Our special guest this week is Chad Leaman of the Neil Squire Society. We talk about how technology helped Neil Squire back in the early 1980s, with a device that he could interface with using sip and puff gestures to produce morse code, and communicate.
Sip-and-puff technology worked great on computers running MS-DOS, interfacing through morse code. With the introduction of graphical and mouse interfaces, a type of joystick also became relevant. The Joust, retailing for about USD $1500, is one such device.
Over the last 10 or so years, touch screens, tablets, and smartphones have become the norm, and with that there are new accessibility barriers to overcome. In BC, The Neil Squire Society runs a program called Technology at Work which helps make and fund recommendations for accommodating persons with disabilities in the workplace.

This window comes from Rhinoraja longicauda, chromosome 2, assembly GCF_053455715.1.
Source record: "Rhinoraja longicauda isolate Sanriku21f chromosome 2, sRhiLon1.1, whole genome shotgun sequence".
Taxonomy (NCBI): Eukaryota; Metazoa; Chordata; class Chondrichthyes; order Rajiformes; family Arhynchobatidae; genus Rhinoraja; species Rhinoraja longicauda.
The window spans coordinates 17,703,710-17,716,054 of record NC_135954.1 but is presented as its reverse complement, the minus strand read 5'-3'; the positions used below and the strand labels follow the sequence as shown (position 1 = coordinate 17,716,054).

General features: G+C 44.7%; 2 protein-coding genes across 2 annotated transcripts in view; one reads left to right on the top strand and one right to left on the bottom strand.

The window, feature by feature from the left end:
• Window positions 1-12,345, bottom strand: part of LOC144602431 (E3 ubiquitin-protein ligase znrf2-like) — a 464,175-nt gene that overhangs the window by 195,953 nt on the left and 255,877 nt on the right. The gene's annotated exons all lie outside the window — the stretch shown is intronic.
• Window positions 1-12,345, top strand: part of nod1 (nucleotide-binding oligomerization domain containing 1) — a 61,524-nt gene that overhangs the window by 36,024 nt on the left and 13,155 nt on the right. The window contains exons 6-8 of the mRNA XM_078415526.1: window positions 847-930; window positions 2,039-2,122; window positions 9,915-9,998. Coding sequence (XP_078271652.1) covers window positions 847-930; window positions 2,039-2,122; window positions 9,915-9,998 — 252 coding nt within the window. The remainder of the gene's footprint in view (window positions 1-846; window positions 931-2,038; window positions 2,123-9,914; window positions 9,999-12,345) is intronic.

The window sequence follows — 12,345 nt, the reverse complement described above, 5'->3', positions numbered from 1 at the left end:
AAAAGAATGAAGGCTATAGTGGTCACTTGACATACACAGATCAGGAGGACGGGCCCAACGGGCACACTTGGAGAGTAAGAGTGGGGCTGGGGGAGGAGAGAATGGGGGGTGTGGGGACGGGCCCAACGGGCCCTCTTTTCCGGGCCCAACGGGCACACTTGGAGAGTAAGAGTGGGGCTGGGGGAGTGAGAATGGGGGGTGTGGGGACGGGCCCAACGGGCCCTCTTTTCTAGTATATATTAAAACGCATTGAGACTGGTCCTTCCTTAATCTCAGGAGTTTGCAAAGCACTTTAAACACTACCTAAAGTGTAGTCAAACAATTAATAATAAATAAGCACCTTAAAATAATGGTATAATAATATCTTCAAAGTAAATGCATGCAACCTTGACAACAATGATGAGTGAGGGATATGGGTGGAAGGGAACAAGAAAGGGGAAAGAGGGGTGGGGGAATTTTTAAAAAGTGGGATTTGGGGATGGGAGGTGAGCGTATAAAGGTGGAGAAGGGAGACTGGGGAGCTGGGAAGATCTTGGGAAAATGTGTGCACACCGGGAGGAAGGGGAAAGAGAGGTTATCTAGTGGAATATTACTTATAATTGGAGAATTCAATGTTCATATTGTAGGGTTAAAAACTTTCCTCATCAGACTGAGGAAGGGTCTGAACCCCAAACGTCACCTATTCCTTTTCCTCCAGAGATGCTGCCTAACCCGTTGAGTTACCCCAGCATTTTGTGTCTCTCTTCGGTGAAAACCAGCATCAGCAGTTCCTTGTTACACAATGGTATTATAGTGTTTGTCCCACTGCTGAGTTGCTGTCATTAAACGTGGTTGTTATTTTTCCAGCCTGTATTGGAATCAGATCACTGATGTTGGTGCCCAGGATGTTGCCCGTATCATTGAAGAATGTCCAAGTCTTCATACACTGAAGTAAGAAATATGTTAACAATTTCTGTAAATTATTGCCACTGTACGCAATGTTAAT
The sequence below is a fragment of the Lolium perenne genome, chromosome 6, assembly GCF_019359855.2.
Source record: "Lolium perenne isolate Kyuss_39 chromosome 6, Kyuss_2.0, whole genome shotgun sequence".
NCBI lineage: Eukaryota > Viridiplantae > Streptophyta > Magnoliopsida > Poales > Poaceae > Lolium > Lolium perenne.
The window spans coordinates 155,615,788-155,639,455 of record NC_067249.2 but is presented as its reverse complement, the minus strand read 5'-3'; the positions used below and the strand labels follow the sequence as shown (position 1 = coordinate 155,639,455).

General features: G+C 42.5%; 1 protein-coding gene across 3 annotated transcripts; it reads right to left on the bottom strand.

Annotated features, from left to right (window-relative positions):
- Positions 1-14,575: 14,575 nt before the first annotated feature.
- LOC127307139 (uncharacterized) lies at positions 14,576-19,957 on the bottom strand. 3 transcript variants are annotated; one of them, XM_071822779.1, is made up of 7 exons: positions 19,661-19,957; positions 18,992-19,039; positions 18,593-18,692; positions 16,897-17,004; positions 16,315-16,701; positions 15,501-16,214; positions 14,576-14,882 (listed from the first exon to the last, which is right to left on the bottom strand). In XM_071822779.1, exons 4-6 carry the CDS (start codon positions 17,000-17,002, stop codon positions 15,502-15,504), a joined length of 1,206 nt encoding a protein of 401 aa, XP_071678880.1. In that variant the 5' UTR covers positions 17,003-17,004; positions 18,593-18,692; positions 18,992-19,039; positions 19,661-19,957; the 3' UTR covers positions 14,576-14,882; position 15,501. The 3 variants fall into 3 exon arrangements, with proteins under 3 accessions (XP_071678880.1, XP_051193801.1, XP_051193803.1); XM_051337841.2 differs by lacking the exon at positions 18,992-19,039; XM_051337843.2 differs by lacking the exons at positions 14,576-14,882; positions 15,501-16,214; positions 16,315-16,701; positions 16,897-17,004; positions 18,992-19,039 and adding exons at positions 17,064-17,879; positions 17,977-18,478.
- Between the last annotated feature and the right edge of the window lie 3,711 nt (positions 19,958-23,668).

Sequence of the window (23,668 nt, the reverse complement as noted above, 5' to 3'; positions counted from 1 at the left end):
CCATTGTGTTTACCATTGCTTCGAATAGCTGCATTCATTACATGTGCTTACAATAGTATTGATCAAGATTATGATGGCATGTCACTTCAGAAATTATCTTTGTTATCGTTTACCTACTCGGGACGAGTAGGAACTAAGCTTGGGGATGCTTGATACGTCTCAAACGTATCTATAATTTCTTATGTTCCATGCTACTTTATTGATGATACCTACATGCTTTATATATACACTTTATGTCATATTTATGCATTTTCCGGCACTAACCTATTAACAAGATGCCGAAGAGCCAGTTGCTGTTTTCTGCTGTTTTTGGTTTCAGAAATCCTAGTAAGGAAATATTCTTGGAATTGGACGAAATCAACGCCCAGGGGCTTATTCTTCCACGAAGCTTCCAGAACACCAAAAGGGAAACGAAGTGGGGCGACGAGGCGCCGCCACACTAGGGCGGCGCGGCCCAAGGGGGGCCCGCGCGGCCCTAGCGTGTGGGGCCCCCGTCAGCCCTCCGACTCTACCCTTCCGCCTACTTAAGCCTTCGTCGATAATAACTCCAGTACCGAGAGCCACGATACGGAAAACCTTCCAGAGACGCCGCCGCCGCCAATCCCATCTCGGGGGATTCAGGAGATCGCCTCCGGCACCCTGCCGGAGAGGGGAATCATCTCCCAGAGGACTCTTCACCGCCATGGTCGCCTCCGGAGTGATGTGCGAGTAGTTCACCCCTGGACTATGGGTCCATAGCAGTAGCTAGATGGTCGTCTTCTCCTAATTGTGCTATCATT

A lot of innovation, such as text-messaging and TTY devices, originally began as technology for helping the disabled, but have become mainstream.
Google.org awarded the Neil Squire Society an $800,000 grant to build a device called the LipSync that they are releasing as open-source. It can be built for about $250 for the parts. The shell is 3D printed.
Make sure to check out the Monday Makeathon at the BC Tech Summit, which is a free event that gives an opportunity for teams to work together to build a LypSync.
The Vancouver Tech Podcast is a weekly show focusing on the growing tech industry in the city of Vancouver. Get caught up on the events and meetups around town, startups, new businesses, developers, designers, community programs, and news. Each episode includes an interview with an outstanding member of our community.